Sunday, September 2, 2012

Unlimited Day 2: In Water I'm Weightless and Mat Fraser's Criptease Unlimited

On Friday I saw two amazing things at the Unlimited: Kaite O'Reilly's play 'In Water I'm Weightless' and 'Criptease Unlimited', which had Mat Fraser and other disabled people undress and do burlesque performances. I was very pleased that both things had Mat Fraser in it, so I was in fangirl-mode all night.
My review for Criptease is up on Disability Arts Online, an online journal, and you can read it here. below is my review of 'In Water I'm Weightless'. 

'In Water I'm Weightless' starts off like a fashion show. Pounding music and bright lights is the backdrop as the five actors enter the stage in elaborate gowns, suits and striking headpieces. The characters take turns in shouting at the audience, shouting that we are all the same, we are all mortal. After this impressive beginning, 'In Water I'm Weightless' goes on to explore how the story of the five characters overlaps, and how it overlaps with everyone's story.
The characters go through moments when they are dancing and celebrating. But they also go through passages where they are sad, angry or struggling. Many scenes shift from one emotion into another, for example when Sophie Stone does a scene entitled 'things I have lip-read. The ablist, and often sexist quotes her character has lip-read are deeply unsettling. Her reaction to them, however, and the obvious fact that her character is not anything like the quiet, submissive deaf girl men assume her to be, create a lot of humour and laughter.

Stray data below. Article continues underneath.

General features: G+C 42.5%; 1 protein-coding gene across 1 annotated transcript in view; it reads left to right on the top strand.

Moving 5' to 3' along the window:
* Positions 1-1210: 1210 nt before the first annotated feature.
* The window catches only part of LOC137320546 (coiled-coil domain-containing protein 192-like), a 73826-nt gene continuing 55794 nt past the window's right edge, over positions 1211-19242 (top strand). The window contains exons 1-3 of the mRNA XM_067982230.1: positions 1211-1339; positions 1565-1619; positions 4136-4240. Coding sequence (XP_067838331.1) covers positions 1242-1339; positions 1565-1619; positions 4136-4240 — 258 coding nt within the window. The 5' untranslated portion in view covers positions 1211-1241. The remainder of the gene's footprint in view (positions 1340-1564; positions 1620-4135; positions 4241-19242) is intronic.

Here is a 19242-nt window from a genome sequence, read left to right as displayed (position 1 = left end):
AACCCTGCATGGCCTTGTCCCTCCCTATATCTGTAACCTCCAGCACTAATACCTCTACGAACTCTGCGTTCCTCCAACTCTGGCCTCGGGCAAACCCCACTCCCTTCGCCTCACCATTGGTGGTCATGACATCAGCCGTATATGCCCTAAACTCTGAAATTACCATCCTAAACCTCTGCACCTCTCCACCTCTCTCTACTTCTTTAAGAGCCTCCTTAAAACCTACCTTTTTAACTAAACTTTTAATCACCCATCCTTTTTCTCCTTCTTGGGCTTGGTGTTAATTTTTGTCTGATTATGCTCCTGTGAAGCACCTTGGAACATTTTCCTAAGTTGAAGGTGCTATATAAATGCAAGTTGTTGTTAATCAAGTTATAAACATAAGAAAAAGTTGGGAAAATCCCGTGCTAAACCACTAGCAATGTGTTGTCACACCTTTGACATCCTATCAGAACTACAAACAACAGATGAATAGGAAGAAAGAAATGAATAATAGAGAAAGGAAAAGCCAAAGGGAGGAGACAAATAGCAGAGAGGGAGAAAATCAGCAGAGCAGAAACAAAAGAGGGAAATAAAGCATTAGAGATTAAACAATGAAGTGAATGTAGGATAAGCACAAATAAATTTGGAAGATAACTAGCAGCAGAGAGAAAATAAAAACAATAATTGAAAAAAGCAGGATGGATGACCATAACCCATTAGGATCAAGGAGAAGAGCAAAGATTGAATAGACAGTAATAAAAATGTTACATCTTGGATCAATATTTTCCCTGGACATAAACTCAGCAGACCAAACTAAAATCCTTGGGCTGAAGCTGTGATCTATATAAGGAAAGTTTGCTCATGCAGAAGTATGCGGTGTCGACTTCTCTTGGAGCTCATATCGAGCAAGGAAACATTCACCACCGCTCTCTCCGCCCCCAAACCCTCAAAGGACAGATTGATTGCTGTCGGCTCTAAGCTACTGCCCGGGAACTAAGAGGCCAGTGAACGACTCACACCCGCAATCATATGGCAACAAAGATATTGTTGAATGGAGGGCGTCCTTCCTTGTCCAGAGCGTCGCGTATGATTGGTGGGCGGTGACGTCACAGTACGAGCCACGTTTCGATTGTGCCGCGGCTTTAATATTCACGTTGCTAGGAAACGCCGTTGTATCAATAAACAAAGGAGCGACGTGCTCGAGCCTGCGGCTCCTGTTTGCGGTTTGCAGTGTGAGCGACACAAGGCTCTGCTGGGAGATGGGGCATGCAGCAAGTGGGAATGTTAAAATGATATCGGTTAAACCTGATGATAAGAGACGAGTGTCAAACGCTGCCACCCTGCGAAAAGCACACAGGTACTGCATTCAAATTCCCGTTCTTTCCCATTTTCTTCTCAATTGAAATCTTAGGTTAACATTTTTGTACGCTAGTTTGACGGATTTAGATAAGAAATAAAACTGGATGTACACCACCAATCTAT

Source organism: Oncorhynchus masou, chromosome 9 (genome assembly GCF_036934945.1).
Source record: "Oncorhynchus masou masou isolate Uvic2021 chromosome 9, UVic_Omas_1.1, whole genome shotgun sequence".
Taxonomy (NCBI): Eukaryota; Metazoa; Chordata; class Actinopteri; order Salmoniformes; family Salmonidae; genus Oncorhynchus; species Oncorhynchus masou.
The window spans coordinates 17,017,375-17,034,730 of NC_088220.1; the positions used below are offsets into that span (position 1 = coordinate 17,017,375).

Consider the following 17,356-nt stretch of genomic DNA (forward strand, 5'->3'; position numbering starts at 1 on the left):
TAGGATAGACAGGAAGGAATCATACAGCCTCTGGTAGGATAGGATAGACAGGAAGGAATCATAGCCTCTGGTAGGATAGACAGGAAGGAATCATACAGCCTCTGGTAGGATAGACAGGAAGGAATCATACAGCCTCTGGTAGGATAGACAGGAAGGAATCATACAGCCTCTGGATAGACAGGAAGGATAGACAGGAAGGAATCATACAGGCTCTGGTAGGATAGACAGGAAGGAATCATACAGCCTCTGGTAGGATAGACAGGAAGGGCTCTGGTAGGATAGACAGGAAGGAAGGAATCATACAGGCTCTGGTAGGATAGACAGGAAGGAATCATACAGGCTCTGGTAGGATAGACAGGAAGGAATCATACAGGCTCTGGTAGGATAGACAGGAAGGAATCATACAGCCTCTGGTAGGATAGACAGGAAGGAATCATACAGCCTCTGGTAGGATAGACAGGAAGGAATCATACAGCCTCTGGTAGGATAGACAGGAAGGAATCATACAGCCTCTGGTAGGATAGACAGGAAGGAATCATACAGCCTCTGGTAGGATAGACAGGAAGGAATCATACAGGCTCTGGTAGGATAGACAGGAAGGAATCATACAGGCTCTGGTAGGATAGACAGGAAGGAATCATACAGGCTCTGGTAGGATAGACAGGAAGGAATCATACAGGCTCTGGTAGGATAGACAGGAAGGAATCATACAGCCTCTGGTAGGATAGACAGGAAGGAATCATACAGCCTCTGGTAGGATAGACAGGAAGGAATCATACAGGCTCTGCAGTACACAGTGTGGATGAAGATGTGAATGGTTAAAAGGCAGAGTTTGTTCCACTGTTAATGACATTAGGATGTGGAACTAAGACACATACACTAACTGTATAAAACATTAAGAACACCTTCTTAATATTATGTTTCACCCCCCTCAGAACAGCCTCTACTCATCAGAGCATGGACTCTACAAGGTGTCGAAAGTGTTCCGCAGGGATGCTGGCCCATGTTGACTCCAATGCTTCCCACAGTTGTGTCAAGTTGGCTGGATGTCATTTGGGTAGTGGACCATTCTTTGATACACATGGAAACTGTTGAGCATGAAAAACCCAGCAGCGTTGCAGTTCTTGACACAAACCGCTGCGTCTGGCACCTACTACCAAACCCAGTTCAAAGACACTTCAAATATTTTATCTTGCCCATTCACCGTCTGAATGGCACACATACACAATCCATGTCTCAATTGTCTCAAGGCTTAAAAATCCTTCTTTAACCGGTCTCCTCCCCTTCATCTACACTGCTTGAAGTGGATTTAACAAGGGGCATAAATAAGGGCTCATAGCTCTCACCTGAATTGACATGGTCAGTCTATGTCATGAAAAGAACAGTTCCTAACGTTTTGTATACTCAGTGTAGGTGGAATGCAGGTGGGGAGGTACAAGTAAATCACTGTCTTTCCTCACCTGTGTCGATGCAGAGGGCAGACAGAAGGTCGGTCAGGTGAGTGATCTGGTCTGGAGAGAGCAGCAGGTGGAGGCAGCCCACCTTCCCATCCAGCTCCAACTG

Sophie Stone in In Water I'm Weightless
 Kaite O'Reilly, who wrote 'In Water I'm Weightless', has created a piece that is fragmented and mostly consists of monologues, but also tells a captivating story. The characters are constantly frustrated with the way the medical profession and society try to govern their lives and their bodies, and manage to escape this control for short periods, in which they express themselves through music and fascinating dance performances. Some of those sections have a very sexual feel to them. This sexuality is celebrated tenderly through the performers' movements and stands in opposition to the objectification of their bodies by doctors and authorities.
The characters express the tension between the way they are seen and the way they see themselves. However, the play manages to transcend the idea that only disabled people have to deal with this tension and instead, 'In Water I'm Weightless' shows a wide rainbow of emotions that are universal and left me deeply unsettled, in a good way.

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